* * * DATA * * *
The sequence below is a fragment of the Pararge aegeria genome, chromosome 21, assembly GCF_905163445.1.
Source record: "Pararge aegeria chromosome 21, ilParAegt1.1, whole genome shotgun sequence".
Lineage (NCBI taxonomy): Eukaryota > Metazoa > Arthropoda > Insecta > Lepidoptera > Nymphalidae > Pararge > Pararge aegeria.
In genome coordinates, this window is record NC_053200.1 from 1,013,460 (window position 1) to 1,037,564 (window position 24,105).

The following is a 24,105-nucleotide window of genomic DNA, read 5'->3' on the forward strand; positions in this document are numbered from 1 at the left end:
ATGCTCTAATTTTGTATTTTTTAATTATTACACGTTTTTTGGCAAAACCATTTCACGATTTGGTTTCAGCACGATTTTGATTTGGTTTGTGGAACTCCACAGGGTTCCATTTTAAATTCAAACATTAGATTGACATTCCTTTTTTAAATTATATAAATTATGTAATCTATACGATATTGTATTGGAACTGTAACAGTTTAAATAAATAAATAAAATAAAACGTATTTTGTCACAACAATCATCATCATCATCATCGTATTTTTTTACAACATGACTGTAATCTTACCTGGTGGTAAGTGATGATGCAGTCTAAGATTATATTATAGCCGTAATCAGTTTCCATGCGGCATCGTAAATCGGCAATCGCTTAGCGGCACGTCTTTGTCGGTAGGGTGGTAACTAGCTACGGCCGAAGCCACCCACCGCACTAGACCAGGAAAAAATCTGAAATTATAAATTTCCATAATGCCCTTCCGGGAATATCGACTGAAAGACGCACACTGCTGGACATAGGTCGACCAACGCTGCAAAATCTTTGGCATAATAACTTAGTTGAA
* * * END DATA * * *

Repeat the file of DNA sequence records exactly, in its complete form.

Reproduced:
The sequence below is a fragment of the Pararge aegeria genome, chromosome 21, assembly GCF_905163445.1.
Source record: "Pararge aegeria chromosome 21, ilParAegt1.1, whole genome shotgun sequence".
Lineage (NCBI taxonomy): Eukaryota > Metazoa > Arthropoda > Insecta > Lepidoptera > Nymphalidae > Pararge > Pararge aegeria.
In genome coordinates, this window is record NC_053200.1 from 1,013,460 (window position 1) to 1,037,564 (window position 24,105).

The following is a 24,105-nucleotide window of genomic DNA, read 5'->3' on the forward strand; positions in this document are numbered from 1 at the left end:
ATGCTCTAATTTTGTATTTTTTAATTATTACACGTTTTTTGGCAAAACCATTTCACGATTTGGTTTCAGCACGATTTTGATTTGGTTTGTGGAACTCCACAGGGTTCCATTTTAAATTCAAACATTAGATTGACATTCCTTTTTTAAATTATATAAATTATGTAATCTATACGATATTGTATTGGAACTGTAACAGTTTAAATAAATAAATAAAATAAAACGTATTTTGTCACAACAATCATCATCATCATCATCGTATTTTTTTACAACATGACTGTAATCTTACCTGGTGGTAAGTGATGATGCAGTCTAAGATTATATTATAGCCGTAATCAGTTTCCATGCGGCATCGTAAATCGGCAATCGCTTAGCGGCACGTCTTTGTCGGTAGGGTGGTAACTAGCTACGGCCGAAGCCACCCACCGCACTAGACCAGGAAAAAATCTGAAATTATAAATTTCCATAATGCCCTTCCGGGAATATCGACTGAAAGACGCACACTGCTGGACATAGGTCGACCAACGCTGCAAAATCTTTGGCATAATAACTTAGTTGAA